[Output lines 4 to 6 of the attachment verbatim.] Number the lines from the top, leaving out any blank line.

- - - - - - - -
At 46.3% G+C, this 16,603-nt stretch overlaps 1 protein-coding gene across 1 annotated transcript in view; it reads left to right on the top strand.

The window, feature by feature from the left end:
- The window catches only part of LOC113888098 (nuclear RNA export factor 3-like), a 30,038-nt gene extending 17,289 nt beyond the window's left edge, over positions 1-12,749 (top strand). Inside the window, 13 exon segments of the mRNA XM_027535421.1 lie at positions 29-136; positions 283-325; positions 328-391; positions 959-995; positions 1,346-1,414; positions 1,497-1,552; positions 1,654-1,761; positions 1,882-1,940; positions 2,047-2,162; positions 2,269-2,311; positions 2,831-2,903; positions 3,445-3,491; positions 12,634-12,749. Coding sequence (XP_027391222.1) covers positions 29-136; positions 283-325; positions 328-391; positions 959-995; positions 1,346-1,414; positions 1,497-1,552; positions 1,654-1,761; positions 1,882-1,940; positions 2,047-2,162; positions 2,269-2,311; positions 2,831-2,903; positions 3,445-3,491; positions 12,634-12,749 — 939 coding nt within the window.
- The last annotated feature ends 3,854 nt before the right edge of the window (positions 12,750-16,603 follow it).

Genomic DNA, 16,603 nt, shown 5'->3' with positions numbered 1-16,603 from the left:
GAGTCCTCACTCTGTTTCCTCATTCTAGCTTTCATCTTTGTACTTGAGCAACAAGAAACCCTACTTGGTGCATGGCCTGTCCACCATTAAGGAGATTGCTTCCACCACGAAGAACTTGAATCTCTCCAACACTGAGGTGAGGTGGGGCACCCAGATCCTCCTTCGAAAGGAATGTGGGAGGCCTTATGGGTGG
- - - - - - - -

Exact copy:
- The last annotated feature ends 3,854 nt before the right edge of the window (positions 12,750-16,603 follow it).

Genomic DNA, 16,603 nt, shown 5'->3' with positions numbered 1-16,603 from the left:
GAGTCCTCACTCTGTTTCCTCATTCTAGCTTTCATCTTTGTACTTGAGCAACAAGAAACCCTACTTGGTGCATGGCCTGTCCACCATTAAGGAGATTGCTTCCACCACGAAGAACTTGAATCTCTCCAACACTGAGGTGAGGTGGGGCACCCAGATCCTCCTTCGAAAGGAATGTGGGAGGCCTTATGGGTGG